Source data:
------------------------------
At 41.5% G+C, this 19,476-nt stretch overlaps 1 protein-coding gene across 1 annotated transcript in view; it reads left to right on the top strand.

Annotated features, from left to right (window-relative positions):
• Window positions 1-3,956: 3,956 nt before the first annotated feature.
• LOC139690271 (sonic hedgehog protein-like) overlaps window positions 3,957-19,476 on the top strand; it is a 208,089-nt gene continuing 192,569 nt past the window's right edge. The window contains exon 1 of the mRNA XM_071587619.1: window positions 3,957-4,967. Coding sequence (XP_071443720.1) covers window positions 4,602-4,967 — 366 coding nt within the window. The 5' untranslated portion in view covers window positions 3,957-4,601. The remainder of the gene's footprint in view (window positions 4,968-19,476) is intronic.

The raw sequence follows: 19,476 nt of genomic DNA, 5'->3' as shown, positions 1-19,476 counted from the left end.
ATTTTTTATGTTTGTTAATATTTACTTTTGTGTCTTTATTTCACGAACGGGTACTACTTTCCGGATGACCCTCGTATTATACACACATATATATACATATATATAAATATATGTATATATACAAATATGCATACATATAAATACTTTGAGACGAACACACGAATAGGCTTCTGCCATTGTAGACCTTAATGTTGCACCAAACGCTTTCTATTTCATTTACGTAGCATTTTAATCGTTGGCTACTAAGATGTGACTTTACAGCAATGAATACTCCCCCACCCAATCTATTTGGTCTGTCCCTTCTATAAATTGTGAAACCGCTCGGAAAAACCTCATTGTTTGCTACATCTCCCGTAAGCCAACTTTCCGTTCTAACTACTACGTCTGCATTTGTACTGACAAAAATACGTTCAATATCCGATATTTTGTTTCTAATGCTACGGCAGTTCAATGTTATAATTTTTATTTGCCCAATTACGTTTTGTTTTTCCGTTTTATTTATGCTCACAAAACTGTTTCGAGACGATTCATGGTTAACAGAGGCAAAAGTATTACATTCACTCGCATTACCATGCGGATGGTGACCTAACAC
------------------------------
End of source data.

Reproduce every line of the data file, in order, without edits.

At 41.5% G+C, this 19,476-nt stretch overlaps 1 protein-coding gene across 1 annotated transcript in view; it reads left to right on the top strand.

Annotated features, from left to right (window-relative positions):
• Window positions 1-3,956: 3,956 nt before the first annotated feature.
• LOC139690271 (sonic hedgehog protein-like) overlaps window positions 3,957-19,476 on the top strand; it is a 208,089-nt gene continuing 192,569 nt past the window's right edge. The window contains exon 1 of the mRNA XM_071587619.1: window positions 3,957-4,967. Coding sequence (XP_071443720.1) covers window positions 4,602-4,967 — 366 coding nt within the window. The 5' untranslated portion in view covers window positions 3,957-4,601. The remainder of the gene's footprint in view (window positions 4,968-19,476) is intronic.

The raw sequence follows: 19,476 nt of genomic DNA, 5'->3' as shown, positions 1-19,476 counted from the left end.
ATTTTTTATGTTTGTTAATATTTACTTTTGTGTCTTTATTTCACGAACGGGTACTACTTTCCGGATGACCCTCGTATTATACACACATATATATACATATATATAAATATATGTATATATACAAATATGCATACATATAAATACTTTGAGACGAACACACGAATAGGCTTCTGCCATTGTAGACCTTAATGTTGCACCAAACGCTTTCTATTTCATTTACGTAGCATTTTAATCGTTGGCTACTAAGATGTGACTTTACAGCAATGAATACTCCCCCACCCAATCTATTTGGTCTGTCCCTTCTATAAATTGTGAAACCGCTCGGAAAAACCTCATTGTTTGCTACATCTCCCGTAAGCCAACTTTCCGTTCTAACTACTACGTCTGCATTTGTACTGACAAAAATACGTTCAATATCCGATATTTTGTTTCTAATGCTACGGCAGTTCAATGTTATAATTTTTATTTGCCCAATTACGTTTTGTTTTTCCGTTTTATTTATGCTCACAAAACTGTTTCGAGACGATTCATGGTTAACAGAGGCAAAAGTATTACATTCACTCGCATTACCATGCGGATGGTGACCTAACAC